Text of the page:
Gibson: Well, the only thing I did with that was just I ordered a chiropractor for the day after because I knew what it was going to feel like. I knew I was going to wake up like road kill and I did. You don’t bounce back as quick as you used to, and that guy’s 25, right? And he’s taking it easy on you, okay. It’s not a pleasant experience, you know. Things, you don’t pop back the way you used to but it’s okay. So long as it still looks good.

Q: Did you watch the original because your performance was similar to Bob Peck’s?
Gibson: It was? Interesting because I watched it back in the ’80s, avidly. Avidly. It was some of the best TV I’d ever seen and British television at that time was great. We’ve all talked about that but I made a point to not watch it, because I didn’t want it to be a part of that. But to just try and be truthful. Hey, if you’re saying that my performance was anything like what Bob Peck did, I’m flattered because I think he was amazing.

Q: What were the most challenging scenes for you?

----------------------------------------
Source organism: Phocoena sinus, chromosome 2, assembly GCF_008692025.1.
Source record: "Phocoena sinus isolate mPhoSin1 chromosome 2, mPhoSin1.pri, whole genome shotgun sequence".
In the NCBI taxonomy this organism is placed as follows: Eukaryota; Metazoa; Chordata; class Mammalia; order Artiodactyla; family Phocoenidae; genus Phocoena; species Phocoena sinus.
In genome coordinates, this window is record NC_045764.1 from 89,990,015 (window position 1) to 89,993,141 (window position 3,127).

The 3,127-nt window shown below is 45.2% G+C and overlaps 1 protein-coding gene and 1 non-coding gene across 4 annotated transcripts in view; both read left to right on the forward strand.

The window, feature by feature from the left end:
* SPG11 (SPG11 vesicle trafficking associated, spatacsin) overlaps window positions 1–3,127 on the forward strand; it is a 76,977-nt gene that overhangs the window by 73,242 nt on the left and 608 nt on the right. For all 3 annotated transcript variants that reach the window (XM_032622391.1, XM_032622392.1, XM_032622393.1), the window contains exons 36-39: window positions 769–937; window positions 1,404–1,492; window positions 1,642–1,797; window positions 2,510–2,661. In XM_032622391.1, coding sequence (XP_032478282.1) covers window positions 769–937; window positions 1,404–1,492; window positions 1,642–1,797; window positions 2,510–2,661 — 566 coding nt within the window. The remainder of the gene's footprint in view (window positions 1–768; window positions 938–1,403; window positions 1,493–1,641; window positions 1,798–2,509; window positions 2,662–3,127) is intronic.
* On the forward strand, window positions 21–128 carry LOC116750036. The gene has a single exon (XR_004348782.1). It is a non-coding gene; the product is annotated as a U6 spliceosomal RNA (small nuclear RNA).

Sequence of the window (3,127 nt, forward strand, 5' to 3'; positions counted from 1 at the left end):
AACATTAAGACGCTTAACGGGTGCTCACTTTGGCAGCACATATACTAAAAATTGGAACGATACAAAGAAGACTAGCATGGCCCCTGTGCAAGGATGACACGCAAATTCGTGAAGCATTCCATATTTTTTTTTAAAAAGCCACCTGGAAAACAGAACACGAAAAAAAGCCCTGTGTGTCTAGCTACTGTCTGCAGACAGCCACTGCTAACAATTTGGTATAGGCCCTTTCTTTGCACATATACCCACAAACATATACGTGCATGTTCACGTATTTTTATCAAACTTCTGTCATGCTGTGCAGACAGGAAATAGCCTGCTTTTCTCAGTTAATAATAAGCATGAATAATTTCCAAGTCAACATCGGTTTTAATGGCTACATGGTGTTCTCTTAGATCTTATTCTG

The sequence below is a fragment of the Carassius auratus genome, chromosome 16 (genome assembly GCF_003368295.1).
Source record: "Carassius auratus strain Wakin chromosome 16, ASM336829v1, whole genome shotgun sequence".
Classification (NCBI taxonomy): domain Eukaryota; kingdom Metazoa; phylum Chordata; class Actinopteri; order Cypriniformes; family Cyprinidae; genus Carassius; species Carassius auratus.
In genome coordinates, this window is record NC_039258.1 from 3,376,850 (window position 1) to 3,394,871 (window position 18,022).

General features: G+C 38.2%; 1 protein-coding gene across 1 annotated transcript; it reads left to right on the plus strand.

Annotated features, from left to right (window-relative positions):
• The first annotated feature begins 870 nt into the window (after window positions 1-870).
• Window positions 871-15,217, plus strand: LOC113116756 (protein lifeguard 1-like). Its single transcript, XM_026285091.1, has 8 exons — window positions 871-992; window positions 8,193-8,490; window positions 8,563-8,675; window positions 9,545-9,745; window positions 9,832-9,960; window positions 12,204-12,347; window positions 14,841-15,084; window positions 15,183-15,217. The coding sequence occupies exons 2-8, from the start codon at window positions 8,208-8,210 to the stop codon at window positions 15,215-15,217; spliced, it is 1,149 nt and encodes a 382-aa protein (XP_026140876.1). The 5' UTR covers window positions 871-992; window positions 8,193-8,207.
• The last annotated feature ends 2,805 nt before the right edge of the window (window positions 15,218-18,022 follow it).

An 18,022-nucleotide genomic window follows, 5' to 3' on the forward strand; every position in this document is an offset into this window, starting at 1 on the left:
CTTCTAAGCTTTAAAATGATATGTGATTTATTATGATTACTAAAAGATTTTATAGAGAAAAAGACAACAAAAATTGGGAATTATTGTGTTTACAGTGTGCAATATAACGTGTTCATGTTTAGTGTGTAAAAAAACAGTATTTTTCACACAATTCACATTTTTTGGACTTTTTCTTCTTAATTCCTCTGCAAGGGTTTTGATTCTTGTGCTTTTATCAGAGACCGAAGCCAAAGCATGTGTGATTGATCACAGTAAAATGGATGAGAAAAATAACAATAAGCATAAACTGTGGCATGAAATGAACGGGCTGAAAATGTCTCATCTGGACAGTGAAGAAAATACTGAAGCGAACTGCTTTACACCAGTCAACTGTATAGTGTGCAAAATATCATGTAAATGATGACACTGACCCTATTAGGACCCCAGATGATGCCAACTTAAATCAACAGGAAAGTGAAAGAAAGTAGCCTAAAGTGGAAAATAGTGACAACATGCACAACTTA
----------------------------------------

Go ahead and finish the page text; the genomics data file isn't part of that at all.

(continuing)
Gibson: Boy, challenging. Look, every time you go out there to do something, you wonder if you can do it. There’s no assured success. There’s no secret recipe for success. Every time you go out there, you go out there with the possibility of great failure. So the whole business of putting your wares on display, whether you’re a chef or an opera director or a painter or whatever, a filmmaker, whatever you happen to be, you’re throwing your stuff out there for other people and it’s going to be judged. You’re either going to be excoriated or praised or somewhere in between. Both sometimes. It’s all a challenge. The whole gig is a challenge.

Q: Why are you drawn to stories about characters that lose family and fight for justice?
Gibson: Ah, well, there’s a lot of anger around. That’s not a good answer either. I think that’s a very old theme in a lot of stories. Look at “Beowulf.”
Ray Winstone: Yeah, I think also you look at the script first. If you love the script, and it just happens to be about that subject, the subject is not the thing you look at first. It’s the script.
Gibson: It reminded us of a Jacobean tragedy from the 17th century in almost every way. By one of those guys like Turner. He wrote “The Revenger’s Tragedy.” They were all written by English guys about the Italians. It was really weird in the 17th century. “Man, those Italians are really vengeful. Look at how revengeful…” all talking about the other guy. So that’s what it reminded me of, where everybody gets it, even the dog. Even the dog gets it. So I don’t know, it’s an old theme and it’s part of most hero myths. Something sets the spheres a-wrong and somebody has to right it. It’s a big theme.

Q: You’ve been on the edge, defending projects, being the center of politics… has all that made you a better actor? And how did you quit smoking?